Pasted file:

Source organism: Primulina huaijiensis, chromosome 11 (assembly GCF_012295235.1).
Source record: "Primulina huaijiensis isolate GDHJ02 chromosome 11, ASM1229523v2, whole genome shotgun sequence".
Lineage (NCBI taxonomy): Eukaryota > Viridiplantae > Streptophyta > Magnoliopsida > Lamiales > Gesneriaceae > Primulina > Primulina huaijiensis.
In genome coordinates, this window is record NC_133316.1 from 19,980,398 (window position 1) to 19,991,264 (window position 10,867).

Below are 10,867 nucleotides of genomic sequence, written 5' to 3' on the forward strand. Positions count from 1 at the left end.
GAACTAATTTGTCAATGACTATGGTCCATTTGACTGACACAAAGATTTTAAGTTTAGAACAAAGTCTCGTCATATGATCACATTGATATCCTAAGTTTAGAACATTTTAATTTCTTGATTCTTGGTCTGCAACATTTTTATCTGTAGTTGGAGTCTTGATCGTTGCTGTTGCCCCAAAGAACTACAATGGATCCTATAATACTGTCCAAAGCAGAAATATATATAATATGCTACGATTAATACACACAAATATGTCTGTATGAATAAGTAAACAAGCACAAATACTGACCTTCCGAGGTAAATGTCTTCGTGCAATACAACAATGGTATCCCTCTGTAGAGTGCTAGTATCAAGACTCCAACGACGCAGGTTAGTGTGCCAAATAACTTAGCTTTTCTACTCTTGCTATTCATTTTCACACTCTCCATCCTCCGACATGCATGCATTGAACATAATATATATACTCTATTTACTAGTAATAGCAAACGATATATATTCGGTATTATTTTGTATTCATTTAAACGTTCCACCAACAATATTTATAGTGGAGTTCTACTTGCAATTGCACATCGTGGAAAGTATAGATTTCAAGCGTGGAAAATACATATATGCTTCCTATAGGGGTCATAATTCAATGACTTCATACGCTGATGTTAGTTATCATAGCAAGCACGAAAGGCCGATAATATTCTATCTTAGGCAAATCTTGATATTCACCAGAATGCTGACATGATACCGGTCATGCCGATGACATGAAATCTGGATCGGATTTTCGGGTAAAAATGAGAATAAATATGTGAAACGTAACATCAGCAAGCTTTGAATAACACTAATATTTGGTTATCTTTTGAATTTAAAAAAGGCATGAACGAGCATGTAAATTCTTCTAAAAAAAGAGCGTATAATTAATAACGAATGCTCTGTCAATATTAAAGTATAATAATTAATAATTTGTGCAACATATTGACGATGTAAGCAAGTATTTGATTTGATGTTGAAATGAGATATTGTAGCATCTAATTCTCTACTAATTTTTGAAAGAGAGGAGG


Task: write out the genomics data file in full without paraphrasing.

Source organism: Primulina huaijiensis, chromosome 11 (assembly GCF_012295235.1).
Source record: "Primulina huaijiensis isolate GDHJ02 chromosome 11, ASM1229523v2, whole genome shotgun sequence".
Lineage (NCBI taxonomy): Eukaryota > Viridiplantae > Streptophyta > Magnoliopsida > Lamiales > Gesneriaceae > Primulina > Primulina huaijiensis.
In genome coordinates, this window is record NC_133316.1 from 19,980,398 (window position 1) to 19,991,264 (window position 10,867).

Below are 10,867 nucleotides of genomic sequence, written 5' to 3' on the forward strand. Positions count from 1 at the left end.
GAACTAATTTGTCAATGACTATGGTCCATTTGACTGACACAAAGATTTTAAGTTTAGAACAAAGTCTCGTCATATGATCACATTGATATCCTAAGTTTAGAACATTTTAATTTCTTGATTCTTGGTCTGCAACATTTTTATCTGTAGTTGGAGTCTTGATCGTTGCTGTTGCCCCAAAGAACTACAATGGATCCTATAATACTGTCCAAAGCAGAAATATATATAATATGCTACGATTAATACACACAAATATGTCTGTATGAATAAGTAAACAAGCACAAATACTGACCTTCCGAGGTAAATGTCTTCGTGCAATACAACAATGGTATCCCTCTGTAGAGTGCTAGTATCAAGACTCCAACGACGCAGGTTAGTGTGCCAAATAACTTAGCTTTTCTACTCTTGCTATTCATTTTCACACTCTCCATCCTCCGACATGCATGCATTGAACATAATATATATACTCTATTTACTAGTAATAGCAAACGATATATATTCGGTATTATTTTGTATTCATTTAAACGTTCCACCAACAATATTTATAGTGGAGTTCTACTTGCAATTGCACATCGTGGAAAGTATAGATTTCAAGCGTGGAAAATACATATATGCTTCCTATAGGGGTCATAATTCAATGACTTCATACGCTGATGTTAGTTATCATAGCAAGCACGAAAGGCCGATAATATTCTATCTTAGGCAAATCTTGATATTCACCAGAATGCTGACATGATACCGGTCATGCCGATGACATGAAATCTGGATCGGATTTTCGGGTAAAAATGAGAATAAATATGTGAAACGTAACATCAGCAAGCTTTGAATAACACTAATATTTGGTTATCTTTTGAATTTAAAAAAGGCATGAACGAGCATGTAAATTCTTCTAAAAAAAGAGCGTATAATTAATAACGAATGCTCTGTCAATATTAAAGTATAATAATTAATAATTTGTGCAACATATTGACGATGTAAGCAAGTATTTGATTTGATGTTGAAATGAGATATTGTAGCATCTAATTCTCTACTAATTTTTGAAAGAGAGGAGG